Constraints on planetary tidal dissipation from a detailed study of Kepler 91b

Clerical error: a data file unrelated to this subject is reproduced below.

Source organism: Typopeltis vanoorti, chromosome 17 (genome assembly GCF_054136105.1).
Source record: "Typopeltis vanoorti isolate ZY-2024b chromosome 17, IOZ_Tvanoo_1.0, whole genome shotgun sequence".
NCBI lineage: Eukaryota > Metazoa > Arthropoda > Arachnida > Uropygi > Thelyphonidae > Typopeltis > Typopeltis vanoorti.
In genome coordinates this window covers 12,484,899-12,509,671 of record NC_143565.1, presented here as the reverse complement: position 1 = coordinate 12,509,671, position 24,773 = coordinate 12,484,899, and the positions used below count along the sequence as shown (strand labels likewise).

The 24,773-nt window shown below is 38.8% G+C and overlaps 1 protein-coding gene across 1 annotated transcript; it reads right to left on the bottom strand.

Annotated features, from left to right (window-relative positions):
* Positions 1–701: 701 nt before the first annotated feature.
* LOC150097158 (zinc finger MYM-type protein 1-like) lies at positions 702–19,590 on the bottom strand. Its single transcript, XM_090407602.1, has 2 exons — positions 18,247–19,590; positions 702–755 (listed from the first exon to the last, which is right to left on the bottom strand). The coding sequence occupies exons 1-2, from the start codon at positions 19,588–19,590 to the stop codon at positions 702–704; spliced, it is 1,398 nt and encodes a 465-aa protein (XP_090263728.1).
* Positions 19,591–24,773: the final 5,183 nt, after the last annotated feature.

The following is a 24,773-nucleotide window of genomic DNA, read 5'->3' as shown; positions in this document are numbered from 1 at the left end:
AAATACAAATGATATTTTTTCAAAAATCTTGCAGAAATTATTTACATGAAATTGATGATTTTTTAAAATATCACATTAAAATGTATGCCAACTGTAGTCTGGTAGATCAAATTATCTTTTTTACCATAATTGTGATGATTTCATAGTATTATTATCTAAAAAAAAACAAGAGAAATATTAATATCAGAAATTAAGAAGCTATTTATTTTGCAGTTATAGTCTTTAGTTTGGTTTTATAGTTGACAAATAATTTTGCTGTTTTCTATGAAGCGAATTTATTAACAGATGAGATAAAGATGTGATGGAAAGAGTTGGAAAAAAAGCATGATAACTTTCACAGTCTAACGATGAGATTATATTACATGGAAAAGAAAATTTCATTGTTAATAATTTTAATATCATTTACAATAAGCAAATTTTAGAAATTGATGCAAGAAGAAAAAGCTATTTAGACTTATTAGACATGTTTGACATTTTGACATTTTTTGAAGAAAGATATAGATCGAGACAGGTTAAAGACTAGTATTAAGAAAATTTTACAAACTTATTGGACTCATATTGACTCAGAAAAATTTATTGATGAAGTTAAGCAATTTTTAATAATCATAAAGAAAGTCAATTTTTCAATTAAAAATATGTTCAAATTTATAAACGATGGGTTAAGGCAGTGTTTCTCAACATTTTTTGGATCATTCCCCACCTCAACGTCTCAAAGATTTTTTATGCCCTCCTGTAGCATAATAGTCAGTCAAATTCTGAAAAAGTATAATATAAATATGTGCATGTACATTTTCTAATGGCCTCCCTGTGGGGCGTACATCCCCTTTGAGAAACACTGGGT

Context. With the detection of thousands of exoplanets, characterising their dynamical evolution in detail represents a key step in the understanding of their formation. Studying the dissipation of tides occurring both in the host star and in the planets is of great relevance in order to investigate the distribution of the angular momentum occurring among the objects populating the system and to studying the evolution of the orbital parameters. From a theoretical point of view, the dissipation of tides throughout a body may be studied by relying on the so-called phase or time-lag equilibrium tides model in which the reduced tidal quality factor Q'p, or equivalently the product between the love number and the time lag (k2DeltaT), describe how efficiently tides are dissipated within the perturbed body. Constraining these factors by looking at the current configuration of the exoplanetary system is extremely challenging, and simulations accounting for the evolution of the system as a whole might help to shed some light on the mechanisms governing this process. Aims. We aim to constrain the tidal dissipation factors of hot-Jupiter-like planets by studying the orbital evolution of Kepler-91b. Methods. We firstly carried out a detailed asteroseismc characterisation of Kepler-91 and computed a dedicated stellar model using both classical and astereoseismic constraints. We then coupled the evolution of the star to the one of the planets by means of our orbital evolution code and studied the evolution of the system by accounting for tides dissipated both in the planet and in the host star. Results. We found that the maximum value for k2DeltaT (or equivalently the minimum value for Q'p) determining the efficiency of equilibrium tides dissipation occurring within Kepler-91b is 0.4 pm 0.25 s (4.5+5.8 * 10^5).Comment: accepted for publication in Astronomy & Astrophysic

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